It’s the time of year for saving money!
Dang. Peter Tork has passed (RIP) joining Davy Jones (RIP) in rock ‘n roll heaven. Hopefully he is hanging out with all the other rock ‘n roll greats who have left us in recent years. (sigh)
As I was spining some Monkees vinyl (I am a longtime fan), I realized I had not checked Tidal where most of their catalog is streaming in high resolution 24-bit, 192 kHz MQA fidelity (unless otherwise noted). Following is run down of their albums there, for those of you who want to explore this terrific music that has influenced generations. Click the italicized titles to jump to the albums.
The Monkees debut sounds pretty fabulous, the home for the “(Theme From) The Monkees” and hits like “Last Train To Clarksville,” “Take a Giant Step” and “Saturday’s Child.” Played by members of The Wrecking Crew, expect top musicianship on these 1966 era recordings, yet don’t expect Abbey Road.
More Of The Monkees is a fine sequel with “She” and “I’m Not Your Steppin’ Stone” rocking sweetly alongside “I’m A Believer.” Much like the debut, this album sounds great with its strummy acoustic guitars, tambourines and harmonies.
Headquarters from 1967 finds the band taking creative control to great effect. Peter delivers killer Banjo on “You Told Me” and Mike’s “You May Be The One” rocks madly. Peter’s classic “For Pete’s Sake” became the closing theme for second season of the TV show! The best sounding Monkees album to date.
Pisces, Aquarius, Capricorn & Jones Ltd. continues the Monkees-as-a-real-band creative ascent kicking off with a one-two punch of “Salesman” and “She Hangs Out.” Mike Nesmith’s “What Am I Doing Hanging Around” is great proto-country rock and Carole King & Gerry Goffin’s “Pleasant Valley Sunday” is timeless. Solid 1967 pop music fidelity all around here.
The Birds, The Bees & The Monkees is an underrated gem from 1968 containing at least two legendary hits, “Daydream Believer” and “Valleri.” Davy’s vocals on the former sound particularly present on this recording.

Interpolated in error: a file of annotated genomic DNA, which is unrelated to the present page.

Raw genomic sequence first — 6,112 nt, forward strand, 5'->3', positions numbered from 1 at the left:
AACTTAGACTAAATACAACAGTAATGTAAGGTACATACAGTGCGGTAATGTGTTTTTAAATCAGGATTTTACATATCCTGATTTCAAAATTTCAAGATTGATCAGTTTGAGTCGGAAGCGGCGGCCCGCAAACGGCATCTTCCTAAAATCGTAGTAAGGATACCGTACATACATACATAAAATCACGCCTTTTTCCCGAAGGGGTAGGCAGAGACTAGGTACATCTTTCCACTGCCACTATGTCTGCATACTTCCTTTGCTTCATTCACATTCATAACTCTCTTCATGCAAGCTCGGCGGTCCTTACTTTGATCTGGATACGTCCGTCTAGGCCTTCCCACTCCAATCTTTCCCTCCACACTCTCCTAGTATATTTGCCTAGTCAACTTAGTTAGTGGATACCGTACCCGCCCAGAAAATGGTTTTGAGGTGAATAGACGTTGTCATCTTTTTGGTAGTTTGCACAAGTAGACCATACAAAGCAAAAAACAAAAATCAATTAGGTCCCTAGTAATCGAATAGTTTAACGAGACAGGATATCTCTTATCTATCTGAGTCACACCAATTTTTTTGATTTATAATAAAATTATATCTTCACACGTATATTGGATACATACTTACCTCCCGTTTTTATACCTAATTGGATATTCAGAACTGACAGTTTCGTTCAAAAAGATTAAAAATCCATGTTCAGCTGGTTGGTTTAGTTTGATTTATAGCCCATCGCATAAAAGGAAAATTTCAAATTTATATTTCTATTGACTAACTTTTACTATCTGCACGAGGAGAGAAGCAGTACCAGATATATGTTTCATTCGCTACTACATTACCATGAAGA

Head, the fabulous soundtrack to The Monkees’ psychedelic protest movie is only available in CD quality here (boo! hiss!) but sounds pretty decent. Carole King & Gerry Goffin’s “Porpoise Song” plus Mike’s “Circle Sky” and Peter’s “Do I Have To Do This All Over Again?” make this essential to hear.
Instant Replay is a stop-gap 1969 release compiling previousy unreleased tracks dating to the bands beginnings. Only streaming in CD quality, it contains some gems like “Teardrop City” and Carol King & Gerry Goffin’s “I Won’t Be The Same Without Her.” “You & I” is notable not only for its Wrecking Crew players but also the presence of none other than Neil Young on guitar somewhere in the mix.
The Monkees Present, made after Peter left the band, is a fine, if erratic 1969 album with many standouts. Mike Nesmith’s “Listen To The Band” is a great sounding country rocker and Mickey Dolenz’ haunting “Mommy & Daddy” a near tribute to Zappa’s “Mom & Dad” (at least lyrically). This is my favorite late period Monkees album which sounds quite nice on Tidal especially on more full-bodied tracks like Davy’s “French Song.”
Changes is a spotty ending from 1970 (just Mickey and Davy) but has its charms with tracks by the great Jeff Barry and Andy Kim. Mickey’s “Midnight Train” is a fun Johnny Cash homage.
The Monkees Live 1967 is an archival release and “it is what it is” (as they say) fidelity wise, but the perfrormances are heartfelt capturing Monkeemania in all its glory. With the band mostly playing their own instruments on this, tracks like “Mary Mary” and “I’m A Believer” take on a fun, garage band / indie rock sensibility. Despite the rawness, the recording quality is surprisingly good (engineered by the legendary Hank Cicalo) so its worth checking out Live 1967.
Good Times is the final and best reunion album by The Monkees featuring a host of great songwriters and musicians on it. Streaming in 48 kHz, 24-bit fidelity, it still sounds real nice. Click here for my review from when it was released.
So, Rest in Peace, Peter. Paraphrasing Ray Davies’ famous song: ‘Celluloid and magnetic tape heroes never really die.’ You won’t be forgotten. Thankfully, Mike and Mickey are still with us so be sure to see them on their current tour while you can.